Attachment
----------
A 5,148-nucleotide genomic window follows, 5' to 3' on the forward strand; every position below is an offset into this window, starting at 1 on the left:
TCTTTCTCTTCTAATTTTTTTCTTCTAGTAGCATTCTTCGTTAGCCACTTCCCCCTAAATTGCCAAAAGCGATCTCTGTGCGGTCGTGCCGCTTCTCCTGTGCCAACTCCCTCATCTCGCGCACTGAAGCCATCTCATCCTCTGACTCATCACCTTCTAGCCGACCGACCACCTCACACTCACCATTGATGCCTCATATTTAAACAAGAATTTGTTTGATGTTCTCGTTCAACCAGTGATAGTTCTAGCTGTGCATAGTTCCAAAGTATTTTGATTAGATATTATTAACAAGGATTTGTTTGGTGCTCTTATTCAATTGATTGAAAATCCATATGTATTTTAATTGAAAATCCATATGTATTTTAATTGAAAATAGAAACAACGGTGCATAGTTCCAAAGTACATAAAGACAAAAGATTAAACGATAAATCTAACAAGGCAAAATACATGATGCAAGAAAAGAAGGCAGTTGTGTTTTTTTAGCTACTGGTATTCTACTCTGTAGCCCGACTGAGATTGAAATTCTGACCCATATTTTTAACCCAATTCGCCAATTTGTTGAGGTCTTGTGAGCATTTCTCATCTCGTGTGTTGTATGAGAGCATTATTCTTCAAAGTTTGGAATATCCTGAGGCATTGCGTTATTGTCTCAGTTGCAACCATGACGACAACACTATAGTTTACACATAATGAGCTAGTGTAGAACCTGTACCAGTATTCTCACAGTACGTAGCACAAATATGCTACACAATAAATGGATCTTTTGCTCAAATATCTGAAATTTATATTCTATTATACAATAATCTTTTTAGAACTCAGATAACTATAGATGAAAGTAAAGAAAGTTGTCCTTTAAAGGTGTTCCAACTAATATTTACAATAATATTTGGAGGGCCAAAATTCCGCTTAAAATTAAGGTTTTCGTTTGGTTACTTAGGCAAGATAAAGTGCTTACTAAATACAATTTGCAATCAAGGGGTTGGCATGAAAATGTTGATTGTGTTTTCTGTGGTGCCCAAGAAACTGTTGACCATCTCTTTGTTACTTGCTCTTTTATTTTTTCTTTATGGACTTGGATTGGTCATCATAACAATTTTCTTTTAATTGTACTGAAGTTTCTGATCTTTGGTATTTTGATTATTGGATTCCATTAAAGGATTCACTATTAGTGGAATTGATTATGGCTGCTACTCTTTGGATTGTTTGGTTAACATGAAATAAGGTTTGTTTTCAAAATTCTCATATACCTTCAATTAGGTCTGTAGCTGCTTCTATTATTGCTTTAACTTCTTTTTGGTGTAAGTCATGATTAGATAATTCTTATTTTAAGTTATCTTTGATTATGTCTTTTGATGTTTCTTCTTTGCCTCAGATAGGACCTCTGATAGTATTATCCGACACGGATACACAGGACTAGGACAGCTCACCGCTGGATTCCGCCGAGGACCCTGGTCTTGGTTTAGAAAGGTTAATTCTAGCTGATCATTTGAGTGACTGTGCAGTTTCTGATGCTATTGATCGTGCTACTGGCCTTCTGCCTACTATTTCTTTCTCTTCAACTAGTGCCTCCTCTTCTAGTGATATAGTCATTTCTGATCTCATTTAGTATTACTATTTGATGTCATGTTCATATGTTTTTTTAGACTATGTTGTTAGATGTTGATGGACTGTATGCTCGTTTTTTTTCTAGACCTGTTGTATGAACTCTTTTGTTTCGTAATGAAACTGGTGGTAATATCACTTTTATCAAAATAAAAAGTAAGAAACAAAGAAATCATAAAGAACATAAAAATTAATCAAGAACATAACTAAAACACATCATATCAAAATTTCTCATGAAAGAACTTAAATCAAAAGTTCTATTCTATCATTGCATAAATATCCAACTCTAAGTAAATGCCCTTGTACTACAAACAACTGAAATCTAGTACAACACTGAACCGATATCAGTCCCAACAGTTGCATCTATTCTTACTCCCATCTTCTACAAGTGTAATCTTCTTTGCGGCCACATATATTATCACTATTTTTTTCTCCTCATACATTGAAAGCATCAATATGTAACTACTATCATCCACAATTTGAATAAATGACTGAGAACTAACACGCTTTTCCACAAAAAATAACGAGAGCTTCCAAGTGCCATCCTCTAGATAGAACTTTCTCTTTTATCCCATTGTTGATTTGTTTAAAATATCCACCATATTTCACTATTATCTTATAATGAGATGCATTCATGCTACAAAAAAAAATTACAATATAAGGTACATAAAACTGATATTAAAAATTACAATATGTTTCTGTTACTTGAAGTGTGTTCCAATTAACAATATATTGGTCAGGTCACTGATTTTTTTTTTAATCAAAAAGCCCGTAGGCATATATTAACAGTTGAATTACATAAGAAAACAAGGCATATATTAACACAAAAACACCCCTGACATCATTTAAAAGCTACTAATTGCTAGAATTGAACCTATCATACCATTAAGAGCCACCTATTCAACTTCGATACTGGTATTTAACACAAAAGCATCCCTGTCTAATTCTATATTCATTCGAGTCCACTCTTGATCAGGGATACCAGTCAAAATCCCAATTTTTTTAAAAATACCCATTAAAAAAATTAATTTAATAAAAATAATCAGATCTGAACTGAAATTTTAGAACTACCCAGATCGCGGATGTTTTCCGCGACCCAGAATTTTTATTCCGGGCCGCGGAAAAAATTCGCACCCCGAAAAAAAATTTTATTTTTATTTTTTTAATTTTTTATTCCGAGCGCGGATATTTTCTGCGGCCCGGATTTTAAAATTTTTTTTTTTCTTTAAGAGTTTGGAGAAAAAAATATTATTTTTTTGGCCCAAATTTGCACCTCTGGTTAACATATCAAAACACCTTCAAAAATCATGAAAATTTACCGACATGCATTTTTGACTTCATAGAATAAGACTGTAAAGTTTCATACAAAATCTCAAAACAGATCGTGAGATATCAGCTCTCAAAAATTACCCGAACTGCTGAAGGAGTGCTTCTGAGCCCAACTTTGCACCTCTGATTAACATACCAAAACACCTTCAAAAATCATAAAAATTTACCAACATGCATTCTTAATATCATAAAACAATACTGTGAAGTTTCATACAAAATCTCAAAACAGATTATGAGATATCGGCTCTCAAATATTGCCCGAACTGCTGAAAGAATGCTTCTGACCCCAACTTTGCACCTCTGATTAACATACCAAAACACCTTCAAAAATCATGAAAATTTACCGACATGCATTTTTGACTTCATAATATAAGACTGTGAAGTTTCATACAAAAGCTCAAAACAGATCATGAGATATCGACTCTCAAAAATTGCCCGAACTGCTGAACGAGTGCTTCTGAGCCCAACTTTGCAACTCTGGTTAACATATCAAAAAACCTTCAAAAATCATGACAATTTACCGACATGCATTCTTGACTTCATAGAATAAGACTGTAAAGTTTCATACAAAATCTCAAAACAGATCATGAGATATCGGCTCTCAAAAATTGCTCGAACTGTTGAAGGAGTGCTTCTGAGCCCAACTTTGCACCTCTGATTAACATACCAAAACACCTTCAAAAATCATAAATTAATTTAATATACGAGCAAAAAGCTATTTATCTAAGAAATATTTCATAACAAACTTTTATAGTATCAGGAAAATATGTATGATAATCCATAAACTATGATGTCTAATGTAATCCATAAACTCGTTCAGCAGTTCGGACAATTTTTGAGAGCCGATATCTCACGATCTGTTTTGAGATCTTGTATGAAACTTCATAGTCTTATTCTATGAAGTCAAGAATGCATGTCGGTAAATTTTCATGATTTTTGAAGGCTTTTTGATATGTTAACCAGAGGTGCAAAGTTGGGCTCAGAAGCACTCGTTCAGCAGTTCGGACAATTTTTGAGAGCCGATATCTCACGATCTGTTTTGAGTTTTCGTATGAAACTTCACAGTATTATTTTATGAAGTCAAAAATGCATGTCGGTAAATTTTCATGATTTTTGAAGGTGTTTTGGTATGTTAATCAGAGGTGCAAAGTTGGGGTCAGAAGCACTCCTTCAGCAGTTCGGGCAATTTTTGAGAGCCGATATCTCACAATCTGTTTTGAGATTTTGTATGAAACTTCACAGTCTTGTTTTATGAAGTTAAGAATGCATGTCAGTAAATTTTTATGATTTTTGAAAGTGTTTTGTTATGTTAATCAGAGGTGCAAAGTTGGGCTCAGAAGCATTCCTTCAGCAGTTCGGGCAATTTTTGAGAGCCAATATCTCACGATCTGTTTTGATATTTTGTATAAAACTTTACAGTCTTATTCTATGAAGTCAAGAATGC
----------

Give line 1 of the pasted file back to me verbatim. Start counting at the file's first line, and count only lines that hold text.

A 5,148-nucleotide genomic window follows, 5' to 3' on the forward strand; every position below is an offset into this window, starting at 1 on the left: